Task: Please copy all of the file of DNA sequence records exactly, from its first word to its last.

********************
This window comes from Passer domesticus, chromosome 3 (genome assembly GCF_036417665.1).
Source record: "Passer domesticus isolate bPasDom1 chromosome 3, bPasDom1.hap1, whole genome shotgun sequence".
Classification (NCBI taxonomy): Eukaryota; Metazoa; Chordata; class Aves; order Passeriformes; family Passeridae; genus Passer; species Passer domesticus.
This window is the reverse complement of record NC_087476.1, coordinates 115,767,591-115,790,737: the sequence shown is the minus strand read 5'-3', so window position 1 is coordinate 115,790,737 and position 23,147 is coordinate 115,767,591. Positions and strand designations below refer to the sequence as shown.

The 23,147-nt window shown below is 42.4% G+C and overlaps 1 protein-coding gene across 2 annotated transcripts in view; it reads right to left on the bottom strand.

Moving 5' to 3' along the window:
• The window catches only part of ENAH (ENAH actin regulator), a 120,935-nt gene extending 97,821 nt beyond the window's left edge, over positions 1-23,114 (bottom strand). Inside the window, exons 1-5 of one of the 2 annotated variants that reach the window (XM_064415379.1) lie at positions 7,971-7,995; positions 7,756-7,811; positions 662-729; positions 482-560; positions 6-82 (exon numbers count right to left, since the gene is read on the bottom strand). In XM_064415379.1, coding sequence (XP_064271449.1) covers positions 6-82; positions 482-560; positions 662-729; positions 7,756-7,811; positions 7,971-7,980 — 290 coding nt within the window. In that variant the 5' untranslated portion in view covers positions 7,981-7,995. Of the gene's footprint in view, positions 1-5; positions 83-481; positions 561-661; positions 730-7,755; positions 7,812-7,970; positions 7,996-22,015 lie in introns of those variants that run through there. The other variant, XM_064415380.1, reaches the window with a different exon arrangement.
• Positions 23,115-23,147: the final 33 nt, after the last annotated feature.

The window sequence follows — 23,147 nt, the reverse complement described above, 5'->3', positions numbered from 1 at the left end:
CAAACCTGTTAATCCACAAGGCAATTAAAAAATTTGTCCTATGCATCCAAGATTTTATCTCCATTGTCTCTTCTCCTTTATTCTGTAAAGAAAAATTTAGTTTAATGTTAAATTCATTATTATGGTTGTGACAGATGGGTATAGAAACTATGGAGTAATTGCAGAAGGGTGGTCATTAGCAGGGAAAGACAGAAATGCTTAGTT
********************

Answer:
This window comes from Passer domesticus, chromosome 3 (genome assembly GCF_036417665.1).
Source record: "Passer domesticus isolate bPasDom1 chromosome 3, bPasDom1.hap1, whole genome shotgun sequence".
Classification (NCBI taxonomy): Eukaryota; Metazoa; Chordata; class Aves; order Passeriformes; family Passeridae; genus Passer; species Passer domesticus.
This window is the reverse complement of record NC_087476.1, coordinates 115,767,591-115,790,737: the sequence shown is the minus strand read 5'-3', so window position 1 is coordinate 115,790,737 and position 23,147 is coordinate 115,767,591. Positions and strand designations below refer to the sequence as shown.

The 23,147-nt window shown below is 42.4% G+C and overlaps 1 protein-coding gene across 2 annotated transcripts in view; it reads right to left on the bottom strand.

Moving 5' to 3' along the window:
• The window catches only part of ENAH (ENAH actin regulator), a 120,935-nt gene extending 97,821 nt beyond the window's left edge, over positions 1-23,114 (bottom strand). Inside the window, exons 1-5 of one of the 2 annotated variants that reach the window (XM_064415379.1) lie at positions 7,971-7,995; positions 7,756-7,811; positions 662-729; positions 482-560; positions 6-82 (exon numbers count right to left, since the gene is read on the bottom strand). In XM_064415379.1, coding sequence (XP_064271449.1) covers positions 6-82; positions 482-560; positions 662-729; positions 7,756-7,811; positions 7,971-7,980 — 290 coding nt within the window. In that variant the 5' untranslated portion in view covers positions 7,981-7,995. Of the gene's footprint in view, positions 1-5; positions 83-481; positions 561-661; positions 730-7,755; positions 7,812-7,970; positions 7,996-22,015 lie in introns of those variants that run through there. The other variant, XM_064415380.1, reaches the window with a different exon arrangement.
• Positions 23,115-23,147: the final 33 nt, after the last annotated feature.

The window sequence follows — 23,147 nt, the reverse complement described above, 5'->3', positions numbered from 1 at the left end:
CAAACCTGTTAATCCACAAGGCAATTAAAAAATTTGTCCTATGCATCCAAGATTTTATCTCCATTGTCTCTTCTCCTTTATTCTGTAAAGAAAAATTTAGTTTAATGTTAAATTCATTATTATGGTTGTGACAGATGGGTATAGAAACTATGGAGTAATTGCAGAAGGGTGGTCATTAGCAGGGAAAGACAGAAATGCTTAGTT